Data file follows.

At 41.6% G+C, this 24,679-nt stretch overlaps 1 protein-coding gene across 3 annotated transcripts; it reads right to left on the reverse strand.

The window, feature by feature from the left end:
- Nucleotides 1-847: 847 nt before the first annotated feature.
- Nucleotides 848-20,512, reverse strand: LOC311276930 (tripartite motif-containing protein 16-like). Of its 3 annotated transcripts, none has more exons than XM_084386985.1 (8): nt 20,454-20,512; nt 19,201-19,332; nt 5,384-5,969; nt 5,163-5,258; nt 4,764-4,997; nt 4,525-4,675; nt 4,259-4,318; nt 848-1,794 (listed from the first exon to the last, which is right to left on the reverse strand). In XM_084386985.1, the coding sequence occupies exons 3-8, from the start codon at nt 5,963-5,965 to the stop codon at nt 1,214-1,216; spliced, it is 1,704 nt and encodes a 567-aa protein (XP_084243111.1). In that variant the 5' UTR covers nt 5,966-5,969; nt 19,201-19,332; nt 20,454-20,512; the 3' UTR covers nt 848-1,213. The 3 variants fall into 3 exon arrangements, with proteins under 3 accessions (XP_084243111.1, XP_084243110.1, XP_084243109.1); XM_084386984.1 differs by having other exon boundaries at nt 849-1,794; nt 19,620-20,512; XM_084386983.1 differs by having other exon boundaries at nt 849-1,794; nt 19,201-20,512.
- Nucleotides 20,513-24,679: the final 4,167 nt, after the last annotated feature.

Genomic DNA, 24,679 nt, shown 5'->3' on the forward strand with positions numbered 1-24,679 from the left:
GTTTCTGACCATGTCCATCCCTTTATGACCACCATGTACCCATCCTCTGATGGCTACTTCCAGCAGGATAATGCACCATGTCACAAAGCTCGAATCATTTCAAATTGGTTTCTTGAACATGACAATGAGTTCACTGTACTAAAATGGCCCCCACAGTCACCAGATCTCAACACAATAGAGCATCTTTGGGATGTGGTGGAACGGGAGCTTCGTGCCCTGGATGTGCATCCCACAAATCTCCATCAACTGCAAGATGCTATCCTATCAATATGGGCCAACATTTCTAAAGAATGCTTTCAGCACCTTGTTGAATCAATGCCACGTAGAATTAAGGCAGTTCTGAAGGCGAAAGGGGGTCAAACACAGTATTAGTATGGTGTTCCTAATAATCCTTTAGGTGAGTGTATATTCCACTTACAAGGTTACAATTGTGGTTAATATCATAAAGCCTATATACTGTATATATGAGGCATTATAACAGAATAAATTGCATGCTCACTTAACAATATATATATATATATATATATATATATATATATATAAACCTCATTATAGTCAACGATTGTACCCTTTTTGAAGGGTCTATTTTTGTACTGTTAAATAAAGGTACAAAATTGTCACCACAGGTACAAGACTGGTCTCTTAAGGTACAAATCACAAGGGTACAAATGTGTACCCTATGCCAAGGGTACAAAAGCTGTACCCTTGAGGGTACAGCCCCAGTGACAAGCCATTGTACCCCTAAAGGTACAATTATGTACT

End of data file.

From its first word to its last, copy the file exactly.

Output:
At 41.6% G+C, this 24,679-nt stretch overlaps 1 protein-coding gene across 3 annotated transcripts; it reads right to left on the reverse strand.

The window, feature by feature from the left end:
- Nucleotides 1-847: 847 nt before the first annotated feature.
- Nucleotides 848-20,512, reverse strand: LOC311276930 (tripartite motif-containing protein 16-like). Of its 3 annotated transcripts, none has more exons than XM_084386985.1 (8): nt 20,454-20,512; nt 19,201-19,332; nt 5,384-5,969; nt 5,163-5,258; nt 4,764-4,997; nt 4,525-4,675; nt 4,259-4,318; nt 848-1,794 (listed from the first exon to the last, which is right to left on the reverse strand). In XM_084386985.1, the coding sequence occupies exons 3-8, from the start codon at nt 5,963-5,965 to the stop codon at nt 1,214-1,216; spliced, it is 1,704 nt and encodes a 567-aa protein (XP_084243111.1). In that variant the 5' UTR covers nt 5,966-5,969; nt 19,201-19,332; nt 20,454-20,512; the 3' UTR covers nt 848-1,213. The 3 variants fall into 3 exon arrangements, with proteins under 3 accessions (XP_084243111.1, XP_084243110.1, XP_084243109.1); XM_084386984.1 differs by having other exon boundaries at nt 849-1,794; nt 19,620-20,512; XM_084386983.1 differs by having other exon boundaries at nt 849-1,794; nt 19,201-20,512.
- Nucleotides 20,513-24,679: the final 4,167 nt, after the last annotated feature.

Genomic DNA, 24,679 nt, shown 5'->3' on the forward strand with positions numbered 1-24,679 from the left:
GTTTCTGACCATGTCCATCCCTTTATGACCACCATGTACCCATCCTCTGATGGCTACTTCCAGCAGGATAATGCACCATGTCACAAAGCTCGAATCATTTCAAATTGGTTTCTTGAACATGACAATGAGTTCACTGTACTAAAATGGCCCCCACAGTCACCAGATCTCAACACAATAGAGCATCTTTGGGATGTGGTGGAACGGGAGCTTCGTGCCCTGGATGTGCATCCCACAAATCTCCATCAACTGCAAGATGCTATCCTATCAATATGGGCCAACATTTCTAAAGAATGCTTTCAGCACCTTGTTGAATCAATGCCACGTAGAATTAAGGCAGTTCTGAAGGCGAAAGGGGGTCAAACACAGTATTAGTATGGTGTTCCTAATAATCCTTTAGGTGAGTGTATATTCCACTTACAAGGTTACAATTGTGGTTAATATCATAAAGCCTATATACTGTATATATGAGGCATTATAACAGAATAAATTGCATGCTCACTTAACAATATATATATATATATATATATATATATATATATATAAACCTCATTATAGTCAACGATTGTACCCTTTTTGAAGGGTCTATTTTTGTACTGTTAAATAAAGGTACAAAATTGTCACCACAGGTACAAGACTGGTCTCTTAAGGTACAAATCACAAGGGTACAAATGTGTACCCTATGCCAAGGGTACAAAAGCTGTACCCTTGAGGGTACAGCCCCAGTGACAAGCCATTGTACCCCTAAAGGTACAATTATGTACT